By Louise Marron, DVM
As the field of veterinary medicine has evolved, the importance of high quality dental care has become increasingly apparent. The mouth serves a vital role as the entry point for nutrition, the foundation of health. The mouth is intimately situated with the upper respiratory tract (nasal cavity and sinuses). The value of a healthy respiratory tract is undeniable, and keeping the mouth healthy is important for both body systems. In fact, oral health is important for all of the other organs and body systems!
The best thing you can do for your horse’s dental health is schedule an annual oral exam with a knowledgeable veterinarian. Most horses will need to have their teeth floated at the same time the exam is performed. Floating involves filing off the sharp points, which form along the edges of the teeth as a result of the teeth grinding against each other during chewing.
The examination starts with a series of questions intended to gain an understanding of the horse’s health history, diet, housing, and performance. Next, we turn to observation of your horse’s general health, including hair coat quality and body condition. Vital signs, including the heart rate, respiratory rate, temperature, and hydration status are evaluated. The examination is then focused on maxillofacial structures including the chewing muscles, temporomandibular joints, lymph nodes, salivary glands, jaw bones, lips, and external contours of the head. The odor of the breath is noted. The nostrils are examined for symmetry of air flow and signs of discharge. The sinuses are percussed by tapping on different areas of the face. The range of motion of the mandible is assessed to look for signs of resistance as an indication of pain.
After carefully listening to your horse’s heart to verify healthy function, sedation is administered to help your horse relax for the more intrusive, yet highly important, oral examination. The incisors and canine teeth are located at the front of the mouth and can be visualized without special equipment. They are examined first to look for patterns of abnormal wear. The range of motion of the jaw is measured. Then a speculum is placed between the front teeth to safely hold the mouth open for evaluation of the inside of the mouth.
Each arcade (upper right, lower right, upper left, lower left) has a row of six closely situated ‘cheek teeth’. The arcades are checked to see if any teeth are missing or broken. The crown height and the severity of the sharp points is noted for each tooth. The gums, tongue, cheeks, roof of the mouth, and area under the tongue are evaluated. The flat chewing surface of each tooth is carefully examined with the aid of a large dental mirror. This is important for understanding the horse’s endodontic health, which refers to the nerve and blood vessels on the inside of each tooth. If abnormalities are noted on examination, x-rays may be needed to further evaluate the tooth roots and jaw bones.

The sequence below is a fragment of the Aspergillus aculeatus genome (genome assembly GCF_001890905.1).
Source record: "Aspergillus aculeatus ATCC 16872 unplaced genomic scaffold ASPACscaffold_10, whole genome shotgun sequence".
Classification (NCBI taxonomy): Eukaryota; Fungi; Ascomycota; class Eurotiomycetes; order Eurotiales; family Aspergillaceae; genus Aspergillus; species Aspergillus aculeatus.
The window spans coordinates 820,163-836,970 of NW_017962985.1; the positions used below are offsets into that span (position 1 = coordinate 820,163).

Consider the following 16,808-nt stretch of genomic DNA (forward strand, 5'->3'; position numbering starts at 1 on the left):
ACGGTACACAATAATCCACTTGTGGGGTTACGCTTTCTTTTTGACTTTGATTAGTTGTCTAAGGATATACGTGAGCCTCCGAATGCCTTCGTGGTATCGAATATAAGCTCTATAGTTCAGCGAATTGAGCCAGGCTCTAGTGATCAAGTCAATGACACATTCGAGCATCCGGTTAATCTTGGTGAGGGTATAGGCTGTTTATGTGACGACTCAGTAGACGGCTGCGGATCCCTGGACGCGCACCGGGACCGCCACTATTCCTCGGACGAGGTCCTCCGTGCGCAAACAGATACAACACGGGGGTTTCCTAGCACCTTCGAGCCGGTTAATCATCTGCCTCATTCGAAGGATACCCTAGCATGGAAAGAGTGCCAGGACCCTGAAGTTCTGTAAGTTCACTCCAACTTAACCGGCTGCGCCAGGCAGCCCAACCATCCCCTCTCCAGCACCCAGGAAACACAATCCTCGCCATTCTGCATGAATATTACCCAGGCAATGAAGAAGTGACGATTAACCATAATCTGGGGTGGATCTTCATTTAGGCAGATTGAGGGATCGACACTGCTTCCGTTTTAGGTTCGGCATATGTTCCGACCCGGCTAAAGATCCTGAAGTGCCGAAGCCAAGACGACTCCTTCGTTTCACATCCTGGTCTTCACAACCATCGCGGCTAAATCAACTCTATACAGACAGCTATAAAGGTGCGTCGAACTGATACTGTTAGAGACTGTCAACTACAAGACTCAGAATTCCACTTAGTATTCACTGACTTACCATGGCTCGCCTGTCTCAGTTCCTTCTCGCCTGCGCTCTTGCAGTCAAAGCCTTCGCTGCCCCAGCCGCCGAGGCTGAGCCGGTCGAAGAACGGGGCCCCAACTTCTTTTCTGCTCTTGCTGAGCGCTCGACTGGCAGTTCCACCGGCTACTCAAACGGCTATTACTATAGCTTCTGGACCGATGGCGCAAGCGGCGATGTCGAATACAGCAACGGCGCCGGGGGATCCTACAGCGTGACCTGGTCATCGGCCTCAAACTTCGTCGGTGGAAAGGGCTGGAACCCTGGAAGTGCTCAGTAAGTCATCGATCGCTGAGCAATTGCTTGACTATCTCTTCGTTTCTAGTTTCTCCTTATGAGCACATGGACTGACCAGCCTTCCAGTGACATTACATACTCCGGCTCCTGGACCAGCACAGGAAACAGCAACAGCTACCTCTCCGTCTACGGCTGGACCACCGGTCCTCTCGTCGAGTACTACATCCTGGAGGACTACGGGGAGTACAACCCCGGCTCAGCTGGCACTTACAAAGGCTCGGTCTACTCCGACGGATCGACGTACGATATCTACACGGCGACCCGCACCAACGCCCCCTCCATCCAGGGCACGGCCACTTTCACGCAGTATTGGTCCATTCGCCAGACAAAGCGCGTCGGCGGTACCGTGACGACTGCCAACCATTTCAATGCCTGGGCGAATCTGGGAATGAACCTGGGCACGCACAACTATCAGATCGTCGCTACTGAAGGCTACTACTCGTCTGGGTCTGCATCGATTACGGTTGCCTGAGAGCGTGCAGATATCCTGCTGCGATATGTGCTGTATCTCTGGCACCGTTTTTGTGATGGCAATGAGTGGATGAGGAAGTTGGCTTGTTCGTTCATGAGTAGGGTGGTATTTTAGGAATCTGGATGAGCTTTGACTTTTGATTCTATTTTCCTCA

Some common dental problems include irregular wear (waves, ramps, hooks, steps), cavities, tooth fracture, periodontal infection (around the tooth), endodontic infection (inside the tooth), and tooth resorption. The development and progression of dental disease is complex. Accurate diagnosis of these conditions requires thorough examination. Dental disease negatively impacts a horse’s health and quality of life.
It is preferable to identify dental problems in early stages when treatment can restore the health of the affected tooth and eliminate pain it is causing. There are rarely outward signs of dental problems until disease is in advanced stages. By that time, the horse has been suffering and treatment has become more difficult and expensive.
The goal behind an annual dental exam and routine float is to provide preventive care to keep as many horses in the ‘good dental health’ category as possible. We want to help you ensure that your horse is one of them. By staying up to date with annual veterinary dental care, you can feel confident that you have done your part to help keep your horse’s mouth comfortable and functional for a long happy life!
Note: Non-veterinary Dental Care Providers (NVDCP) are unlicensed individuals who sell equine dental care services. Veterinary medical education and state licensure is required to legally dispense and safely administer injectable sedatives. NVDCPs debate the need for sedation in the provision of dental care. Although many horses will allow a calm, communicative horseman to put a metal file into their mouth to smooth their teeth without sedation, very few of them will tolerate a thorough oral exam which requires the horse hold very still–including the tongue–with a wide open mouth. Floating teeth without first examining them is akin to performing treatment without a diagnosis. If you have questions regarding this topic, or would like to discuss options that are available, please do not hesitate to ask. Your horse’s wellbeing is our highest priority and your education is critical for the wellbeing of your horse!